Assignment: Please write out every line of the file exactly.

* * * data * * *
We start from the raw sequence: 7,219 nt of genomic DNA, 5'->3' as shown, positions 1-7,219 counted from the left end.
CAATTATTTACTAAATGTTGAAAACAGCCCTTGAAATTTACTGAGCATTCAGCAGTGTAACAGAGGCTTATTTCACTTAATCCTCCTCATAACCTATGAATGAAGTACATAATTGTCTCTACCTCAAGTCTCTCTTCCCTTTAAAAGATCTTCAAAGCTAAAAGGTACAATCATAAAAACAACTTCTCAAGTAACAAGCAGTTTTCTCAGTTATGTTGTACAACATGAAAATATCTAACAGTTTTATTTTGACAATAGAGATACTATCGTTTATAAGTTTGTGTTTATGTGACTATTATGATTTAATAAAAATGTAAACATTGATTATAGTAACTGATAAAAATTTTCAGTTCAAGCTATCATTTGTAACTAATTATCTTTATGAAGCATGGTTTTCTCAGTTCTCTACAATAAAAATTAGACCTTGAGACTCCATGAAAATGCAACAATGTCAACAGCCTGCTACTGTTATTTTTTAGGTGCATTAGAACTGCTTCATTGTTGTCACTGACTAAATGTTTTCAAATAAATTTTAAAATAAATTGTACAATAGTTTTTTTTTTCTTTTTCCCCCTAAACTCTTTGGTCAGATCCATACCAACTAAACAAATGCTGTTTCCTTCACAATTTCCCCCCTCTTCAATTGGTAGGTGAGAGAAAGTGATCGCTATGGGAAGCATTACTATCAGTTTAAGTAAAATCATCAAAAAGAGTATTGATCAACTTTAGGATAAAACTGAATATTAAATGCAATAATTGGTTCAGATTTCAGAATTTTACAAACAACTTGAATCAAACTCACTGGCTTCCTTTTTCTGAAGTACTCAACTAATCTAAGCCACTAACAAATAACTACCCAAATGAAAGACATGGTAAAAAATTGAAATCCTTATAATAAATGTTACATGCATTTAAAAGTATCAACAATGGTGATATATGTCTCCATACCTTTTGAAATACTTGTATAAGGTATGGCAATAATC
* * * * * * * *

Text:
We start from the raw sequence: 7,219 nt of genomic DNA, 5'->3' as shown, positions 1-7,219 counted from the left end.
CAATTATTTACTAAATGTTGAAAACAGCCCTTGAAATTTACTGAGCATTCAGCAGTGTAACAGAGGCTTATTTCACTTAATCCTCCTCATAACCTATGAATGAAGTACATAATTGTCTCTACCTCAAGTCTCTCTTCCCTTTAAAAGATCTTCAAAGCTAAAAGGTACAATCATAAAAACAACTTCTCAAGTAACAAGCAGTTTTCTCAGTTATGTTGTACAACATGAAAATATCTAACAGTTTTATTTTGACAATAGAGATACTATCGTTTATAAGTTTGTGTTTATGTGACTATTATGATTTAATAAAAATGTAAACATTGATTATAGTAACTGATAAAAATTTTCAGTTCAAGCTATCATTTGTAACTAATTATCTTTATGAAGCATGGTTTTCTCAGTTCTCTACAATAAAAATTAGACCTTGAGACTCCATGAAAATGCAACAATGTCAACAGCCTGCTACTGTTATTTTTTAGGTGCATTAGAACTGCTTCATTGTTGTCACTGACTAAATGTTTTCAAATAAATTTTAAAATAAATTGTACAATAGTTTTTTTTTTCTTTTTCCCCCTAAACTCTTTGGTCAGATCCATACCAACTAAACAAATGCTGTTTCCTTCACAATTTCCCCCCTCTTCAATTGGTAGGTGAGAGAAAGTGATCGCTATGGGAAGCATTACTATCAGTTTAAGTAAAATCATCAAAAAGAGTATTGATCAACTTTAGGATAAAACTGAATATTAAATGCAATAATTGGTTCAGATTTCAGAATTTTACAAACAACTTGAATCAAACTCACTGGCTTCCTTTTTCTGAAGTACTCAACTAATCTAAGCCACTAACAAATAACTACCCAAATGAAAGACATGGTAAAAAATTGAAATCCTTATAATAAATGTTACATGCATTTAAAAGTATCAACAATGGTGATATATGTCTCCATACCTTTTGAAATACTTGTATAAGGTATGGCAATAATC